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Chemistry

Faculty

Matthew D. Disney, Ph.D.

Professor
Department of Chemistry
Florida Campus
Laboratory Website
disney@scripps.edu
(561) 228-2203

Scripps Research Joint Appointments

Faculty, Graduate Program

Research Focus

The Disney group is focused on developing rational and predictable approaches to design highly selective therapeutics from only genome sequence. One of the major articulations of the utility of genome sequencing efforts has been in advancing patient-specific therapies, yet such developments have been only sparsely reported.

We accomplish this lofty goal by using advancements in annotating RNA structure from sequence and several novel technologies that we have recently developed in our laboratory. Our current focus is on leveraging these technological advances to identify patient-specific therapies targeting orphan diseases that have no known cure or more common disorders to which there is a poor prognosis, such as drug resistant cancers.

Key advances that we have recently reported include:

(i) Developing lead therapeutics that improve defects associated with the most common adult-onset forms of muscular dystrophy (Myotonic Dystrophy Types 1 and 2) in both animal and cellular models of disease.

(ii) Designing compounds that target the most common single gene cause of Autism (Fragile X Syndrome) and an adult-onset disease called Fragile X-Associated Tremor Ataxia Syndrome that occurs in older individuals that carry a shortened version of the Fragile X Syndrome genetic defect.  These studies have advanced our understanding of novel roles of RNA-mediated gene silencing and in identifying and exploiting novel drug targets.

(iii) Targeting the genetic defect that causes Huntington’s disease, which is an incurable disorder that causes muscle decline and cognitive issues.

(iv) Correcting RNA processing defects that are caused by RNA mutations in Parkinsonism and Frontotemporal Dementia (FTDP-17).

(v) Developing specific lead therapeutics that reduce the production of toxic proteins that are known to cause the majority of cases of Amyotrophic Lateral Sclerosis (ALS, Lou Gehrig’s disease) and Frontotemporal Dementia

(vi) Designing precise therapeutics that specifically kill a variety of Cancers that have a poor prognosis with current chemotherapeutics

(vii) Exploiting important classes of drug targets in multiple disorders that are viewed as being impossible to “drug”

(viii) Developing and implementing novel technologies that allow for the precise reaction and cleavage of RNA targets by using small molecules to both identify and further manipulate therapeutically relevant RNAs by small molecules. 

Education

Ph.D., Biophysical Chemistry, University of Rochester, 2003
M.S., Chemistry, University of Rochester, 1999
B.S., Chemistry, University of Maryland, College Park, 1997

Awards & Professional Activities

1995 – 1997- Howard Hughes Medical Institute Undergraduate Research Fellow; University of Maryland, College Park.
1997- Eric A. Batista Award; University of Maryland, College Park. Award for most outstanding undergraduate research.
1997 – 1999 - Sherman-Clark Memorial Fellow; University of Rochester.
2000 – 2001 - Elon Huntington Hooker Memorial Fellow; University of Rochester.
2001 – 2002 - Arnold Weissberger Memorial Fellow; University of Rochester.
June 2003 – May 2004 - Roche Foundation Post doctoral Fellowship; Swiss Federal Institute of Technology (ETH, Zürich).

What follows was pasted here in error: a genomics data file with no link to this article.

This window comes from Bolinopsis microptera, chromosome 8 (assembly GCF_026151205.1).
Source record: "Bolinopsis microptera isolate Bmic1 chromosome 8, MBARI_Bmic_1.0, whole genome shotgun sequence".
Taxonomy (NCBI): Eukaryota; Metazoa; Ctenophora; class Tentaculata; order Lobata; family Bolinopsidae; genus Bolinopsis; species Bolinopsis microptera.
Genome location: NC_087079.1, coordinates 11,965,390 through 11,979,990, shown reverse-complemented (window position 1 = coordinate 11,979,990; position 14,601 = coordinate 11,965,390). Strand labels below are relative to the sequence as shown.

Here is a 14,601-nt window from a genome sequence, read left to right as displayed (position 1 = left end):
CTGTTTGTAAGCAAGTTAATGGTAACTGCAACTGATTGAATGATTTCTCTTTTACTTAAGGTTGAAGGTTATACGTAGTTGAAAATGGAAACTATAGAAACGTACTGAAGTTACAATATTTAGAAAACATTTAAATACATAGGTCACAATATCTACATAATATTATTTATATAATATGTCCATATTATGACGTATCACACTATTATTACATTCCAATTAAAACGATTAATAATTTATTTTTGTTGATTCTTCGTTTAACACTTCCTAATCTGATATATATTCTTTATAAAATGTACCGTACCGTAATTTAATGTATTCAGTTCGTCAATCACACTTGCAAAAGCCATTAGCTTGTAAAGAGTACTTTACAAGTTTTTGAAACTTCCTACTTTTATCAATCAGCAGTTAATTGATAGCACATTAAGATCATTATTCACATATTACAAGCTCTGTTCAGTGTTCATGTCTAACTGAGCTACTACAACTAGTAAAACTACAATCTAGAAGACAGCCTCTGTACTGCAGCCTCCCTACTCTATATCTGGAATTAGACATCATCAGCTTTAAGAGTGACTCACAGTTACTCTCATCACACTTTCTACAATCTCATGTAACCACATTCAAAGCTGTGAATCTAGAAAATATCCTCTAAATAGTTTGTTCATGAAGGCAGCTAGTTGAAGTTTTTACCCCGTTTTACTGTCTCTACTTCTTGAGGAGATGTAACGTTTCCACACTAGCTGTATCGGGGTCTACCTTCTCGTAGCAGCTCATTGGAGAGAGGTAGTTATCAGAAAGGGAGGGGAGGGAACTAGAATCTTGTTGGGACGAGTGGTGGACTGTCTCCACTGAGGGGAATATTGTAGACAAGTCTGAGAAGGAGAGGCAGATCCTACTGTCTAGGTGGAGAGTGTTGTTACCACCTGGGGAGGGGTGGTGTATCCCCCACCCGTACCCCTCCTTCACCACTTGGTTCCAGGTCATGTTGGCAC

June 2004 – January 2005 - Second Year Roche Foundation Post doctoral Fellowship; Swiss Federal Institute of Technology (ETH, Zürich).
September 2005 – August 2010 - Camille and Henry Dreyfus New Faculty Award.
July 2007 – June 2009 - NYSTAR JD Watson Young Investigator Award.
July 2008 – June 2010 - Research Corporation Cottrell Scholar Award.
May 2010 – April 2015 - Dreyfus Teacher-Scholar Award.
May 2010 - University at Buffalo, Excellent Scholar, Young Investigator Award.
2012 - David Gin Award in Carbohydrate Chemistry from the American Chemical Society in recognition of excellence in carbohydrate chemistry from a new investigator.
2013 - Eli Lilly Award in Biological Chemistry from American Chemical Society in recognition of outstanding research in biological chemistry of unusual merit and independence of thought and originality.

Selected References

Structure and Dynamics of RNA Repeat Expansions That Cause Huntington's Disease and Myotonic Dystrophy Type 1. Chen JL, VanEtten DM, Fountain MA, Yildirim I, Disney MDBiochemistry. 2017 Jul 11;56(27):3463-3474.

Inhibiting Translation One Protein at a Time. Disney MDTrends Biochem Sci. 2017 Jun;42(6):412-413.

Defining RNA-Small Molecule Affinity Landscapes Enables Design of a Small Molecule Inhibitor of an Oncogenic Noncoding RNA. Velagapudi SP, Luo Y, Tran T, Haniff HS, Nakai Y, Fallahi M, Martinez GJ, Childs-Disney JL, Disney MDACS Cent Sci. 2017 Mar 22;3(3):205-216.

Poly(GP) proteins are a useful pharmacodynamic marker for C9ORF72-associated amyotrophic lateral sclerosis. Gendron TF, Chew J, Stankowski JN, Hayes LR, Zhang YJ, Prudencio M, Carlomagno Y, Daughrity LM, Jansen-West K, Perkerson EA, O'Raw A, Cook C, Pregent L, Belzil V, van Blitterswijk M, Tabassian LJ, Lee CW, Yue M, Tong J, Song Y, Castanedes-Casey M, Rousseau L, Phillips V, Dickson DW, Rademakers R, Fryer JD, Rush BK, Pedraza O, Caputo AM, Desaro P, Palmucci C, Robertson A, Heckman MG, Diehl NN, Wiggs E, Tierney M, Braun L, Farren J, Lacomis D, Ladha S, Fournier CN, McCluskey LF, Elman LB, Toledo JB, McBride JD, Tiloca C, Morelli C, Poletti B, Solca F, Prelle A, Wuu J, Jockel-Balsarotti J, Rigo F, Ambrose C, Datta A, Yang W, Raitcheva D, Antognetti G, McCampbell A, Van Swieten JC, Miller BL, Boxer AL, Brown RH, Bowser R, Miller TM, Trojanowski JQ, Grossman M, Berry JD, Hu WT, Ratti A, Traynor BJ, Disney MD, Benatar M, Silani V, Glass JD, Floeter MK, Rothstein JD, Boylan KB, Petrucelli L. Sci Transl Med. 2017 Mar 29;9(383). pii: eaai7866.

Small Molecule Inhibition of microRNA-210 Reprograms an Oncogenic Hypoxic Circuit. Costales MG, Haga CL, Velagapudi SP, Childs-Disney JL, Phinney DG, Disney MDJ Am Chem Soc. 2017 Mar 8;139(9):3446-3455.